In the ‘new-world order’ of the H&S and the political correctness police, etc., we have seen, over the years, a total eradication of elements of our martial-arts disappear one by one. No more bladed weapons in the Dojo, paranoid warm-up procedures, mats, padding, risk assessments, anything and everything to make martial-arts conform to a process of aerobic exercises that eliminate the fundamental values of ‘survival’ – which is (or was) the reason martial-arts came into being in the first place – or have I missed something here?
Makiwara and body conditioning are among the latest elements that will, I am sure, be targeted by the Nanny-State Brigade, if they haven’t already started their march on it.
Breaking techniques? Goodness me! Be careful, you may scratch your nail-varnish! Oops, I think some dust got into my eye….!
Gary E Swift Hanshi.
About Makiwara and Tameshiwari
Hironori Ohtsuka Meijin Demonstrates Makiwara
Wolff’s Law and its effects with Makiwara and Tameshiwari, as an aid for the Karate-ka. As you practise more Makiwara and Tameshiwari your hands will go through what is known as a ‘wolffing effect’ (Wolff’s Law), which means that the bone will break microscopically and then harden (bones are like honeycomb so will crumble, under shock and stress, then strengthen to harden and become less honeycombed). Wolff’s law is a theory developed by the German Anatomist/Surgeon Julius Wolff (1836–1902) in the 19th century that states that bone in a healthy person or animal will adapt to the loads it is placed under.
If loading on a particular bone increases, the bone will remodel itself over time to become stronger to resist that sort of loading. The internal architecture of the trabeculae undergoes adaptive changes, followed by secondary changes to the external cortical portion of the bone, perhaps becoming thicker as a result. The converse is true as well: if the loading on a bone decreases, the bone will become weaker due to turnover, it is less metabolically costly to maintain and there is no stimulus for continued remodelling that is required to maintain bone mass.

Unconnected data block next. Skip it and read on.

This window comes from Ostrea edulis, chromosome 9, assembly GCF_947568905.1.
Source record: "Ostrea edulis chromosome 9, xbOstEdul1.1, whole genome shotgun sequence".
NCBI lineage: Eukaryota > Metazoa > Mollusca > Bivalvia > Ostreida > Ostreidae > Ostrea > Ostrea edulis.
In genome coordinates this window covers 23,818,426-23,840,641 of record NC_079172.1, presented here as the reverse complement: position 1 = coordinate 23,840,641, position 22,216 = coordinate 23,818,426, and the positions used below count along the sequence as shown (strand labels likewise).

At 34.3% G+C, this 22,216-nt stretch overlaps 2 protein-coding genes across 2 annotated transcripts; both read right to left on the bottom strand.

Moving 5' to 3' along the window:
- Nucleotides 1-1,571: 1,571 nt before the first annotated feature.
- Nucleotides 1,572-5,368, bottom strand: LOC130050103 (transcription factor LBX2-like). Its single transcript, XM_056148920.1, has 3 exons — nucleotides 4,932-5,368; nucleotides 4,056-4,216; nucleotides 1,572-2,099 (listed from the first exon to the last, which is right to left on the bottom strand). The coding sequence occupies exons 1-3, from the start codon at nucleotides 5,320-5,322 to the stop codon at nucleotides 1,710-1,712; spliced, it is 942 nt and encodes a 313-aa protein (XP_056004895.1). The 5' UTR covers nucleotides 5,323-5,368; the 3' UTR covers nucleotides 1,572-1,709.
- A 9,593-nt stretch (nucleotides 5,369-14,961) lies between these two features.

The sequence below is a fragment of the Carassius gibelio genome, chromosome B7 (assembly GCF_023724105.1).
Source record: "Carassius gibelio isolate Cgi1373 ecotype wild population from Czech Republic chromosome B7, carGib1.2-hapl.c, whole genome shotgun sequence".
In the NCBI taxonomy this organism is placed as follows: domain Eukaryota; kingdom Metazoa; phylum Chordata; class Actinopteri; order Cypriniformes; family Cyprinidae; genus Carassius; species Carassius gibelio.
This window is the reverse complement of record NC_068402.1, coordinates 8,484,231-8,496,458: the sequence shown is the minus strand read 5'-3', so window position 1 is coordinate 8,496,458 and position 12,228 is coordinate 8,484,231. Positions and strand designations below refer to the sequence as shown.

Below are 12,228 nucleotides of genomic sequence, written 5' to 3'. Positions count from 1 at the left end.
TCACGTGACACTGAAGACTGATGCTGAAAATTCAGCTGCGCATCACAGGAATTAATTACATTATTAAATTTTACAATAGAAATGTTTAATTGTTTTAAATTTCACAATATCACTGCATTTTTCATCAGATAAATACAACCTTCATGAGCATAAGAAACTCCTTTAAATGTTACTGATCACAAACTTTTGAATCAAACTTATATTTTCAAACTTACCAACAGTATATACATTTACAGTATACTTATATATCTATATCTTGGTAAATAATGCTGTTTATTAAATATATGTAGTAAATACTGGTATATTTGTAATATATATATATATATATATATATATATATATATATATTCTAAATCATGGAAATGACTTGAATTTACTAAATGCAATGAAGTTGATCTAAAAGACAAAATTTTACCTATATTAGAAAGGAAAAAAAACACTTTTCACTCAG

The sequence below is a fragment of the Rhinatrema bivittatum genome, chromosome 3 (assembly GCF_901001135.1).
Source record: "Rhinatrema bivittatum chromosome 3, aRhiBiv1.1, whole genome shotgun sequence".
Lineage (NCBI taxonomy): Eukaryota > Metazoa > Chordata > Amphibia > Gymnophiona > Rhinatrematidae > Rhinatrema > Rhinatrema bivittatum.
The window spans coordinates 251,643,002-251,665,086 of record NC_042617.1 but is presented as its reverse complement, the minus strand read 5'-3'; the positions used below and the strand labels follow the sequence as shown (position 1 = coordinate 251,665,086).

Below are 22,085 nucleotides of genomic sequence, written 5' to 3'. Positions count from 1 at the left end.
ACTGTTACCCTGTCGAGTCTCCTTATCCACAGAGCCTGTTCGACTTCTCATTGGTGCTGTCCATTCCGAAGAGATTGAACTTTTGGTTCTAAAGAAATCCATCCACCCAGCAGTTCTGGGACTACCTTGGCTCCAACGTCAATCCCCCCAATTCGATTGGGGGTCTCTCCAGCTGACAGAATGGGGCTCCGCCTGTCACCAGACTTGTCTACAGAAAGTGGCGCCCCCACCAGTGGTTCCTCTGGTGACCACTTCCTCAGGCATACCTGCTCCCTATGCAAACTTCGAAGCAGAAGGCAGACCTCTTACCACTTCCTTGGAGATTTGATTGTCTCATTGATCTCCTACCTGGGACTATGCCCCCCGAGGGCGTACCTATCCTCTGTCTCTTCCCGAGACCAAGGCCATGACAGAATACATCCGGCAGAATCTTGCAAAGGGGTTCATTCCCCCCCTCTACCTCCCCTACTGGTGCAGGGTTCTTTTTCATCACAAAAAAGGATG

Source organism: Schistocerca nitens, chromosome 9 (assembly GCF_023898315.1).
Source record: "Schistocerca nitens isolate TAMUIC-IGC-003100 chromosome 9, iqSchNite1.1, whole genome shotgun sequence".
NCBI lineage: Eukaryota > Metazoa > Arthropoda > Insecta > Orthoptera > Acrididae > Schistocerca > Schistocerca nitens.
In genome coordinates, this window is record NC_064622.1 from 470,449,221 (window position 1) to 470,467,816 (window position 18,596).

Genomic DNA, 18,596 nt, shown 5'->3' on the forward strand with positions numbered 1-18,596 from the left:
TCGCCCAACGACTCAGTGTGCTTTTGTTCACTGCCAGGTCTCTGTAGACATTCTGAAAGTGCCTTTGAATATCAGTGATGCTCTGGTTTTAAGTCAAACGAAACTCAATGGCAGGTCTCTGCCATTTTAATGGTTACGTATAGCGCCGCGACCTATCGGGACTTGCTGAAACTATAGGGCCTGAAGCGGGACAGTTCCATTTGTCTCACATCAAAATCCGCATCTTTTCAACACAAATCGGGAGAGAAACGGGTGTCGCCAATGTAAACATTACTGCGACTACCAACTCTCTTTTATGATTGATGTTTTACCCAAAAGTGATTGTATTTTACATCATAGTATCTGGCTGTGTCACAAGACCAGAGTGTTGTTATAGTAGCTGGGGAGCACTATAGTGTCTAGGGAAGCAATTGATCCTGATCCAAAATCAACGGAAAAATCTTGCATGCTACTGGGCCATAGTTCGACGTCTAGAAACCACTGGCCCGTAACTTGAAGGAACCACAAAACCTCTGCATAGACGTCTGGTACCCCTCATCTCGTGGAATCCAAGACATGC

TAMESHI-WARI – ‘Test breaking’ or ‘test exercise’. In Karate the exponent will test his own ability by attempting to break, either barehanded or barefooted, such items as; wood, brick, and tiles etc. It is no doubt that we have all seen Karate-ka breaking all sorts of objects from wood, ice, bricks and even chopping the top off bottles while leaving the bottle standing. But there is a question, is this flashy showmanship or has it a benefit to the martial artist; here there remains a difference of opinion within Karate. All should agree that Karate-ka should be capable of such feats and that it is merely the natural outcome of properly executed techniques. Some styles however believe it is just showmanship and whilst they may use it for the odd demonstration it is rarely used in the dojo. On the other hand there are styles, notably Kyokushinkai that require their members to break a specified thickness of wood before being permitted to take part in certain competitions or prior to being promoted to the related grade, this is used not only to provide proof that the joints can withstand impact, but also of the Karate-ka’s psychological commitment to the blow.
So what does Tameshiwari mean?
Tameshi in fact means ‘trial’ or ‘test’ and Wari means ‘break’, so Tameshiwari is therefore ‘test break’. This does suggest that there is some other benefit to this practice other than flashy showmanship after all ‘boards don’t hit back’.
It is claimed by styles like Kyokushinkai that Tameshiwari is a physical and psychological necessity for Karate-ka and that it possesses a spiritual (Zen) significance. Tameshiwari requires great concentration and focus and is as much, if not more a mental as well as a physical effort. If one believes oneself of being capable of breaking an object then one can release one’s entire physical energies into the act. Any mental reservations, such as being concerned of hitting something hard or what if the wood doesn’t break will inhibit the maximum use of power and potential of the technique.
The other argument for Tameshiwari is that the self-discipline required for such a strike is more a strike at one’s self than the wood. The total commitment, concentration and absorption in the action is such that the Karate-ka’s ego can be temporarily obliterated, he/she transcends their normal nature and momentarily enters the Zen world of nothingness. In this context Tameshiwari can provide ‘enlightenment through a single blow’ in what amounts to active Zen meditation.
I’ll leave you to weigh up the ‘pro’s & con’s’ for the benefit of this practice, but would like to point out that it is Extremely Dangerous for an untrained person to attempt Tameshiwari. Improperly executed, and without adequate training and conditioning, it can lead to serious injury.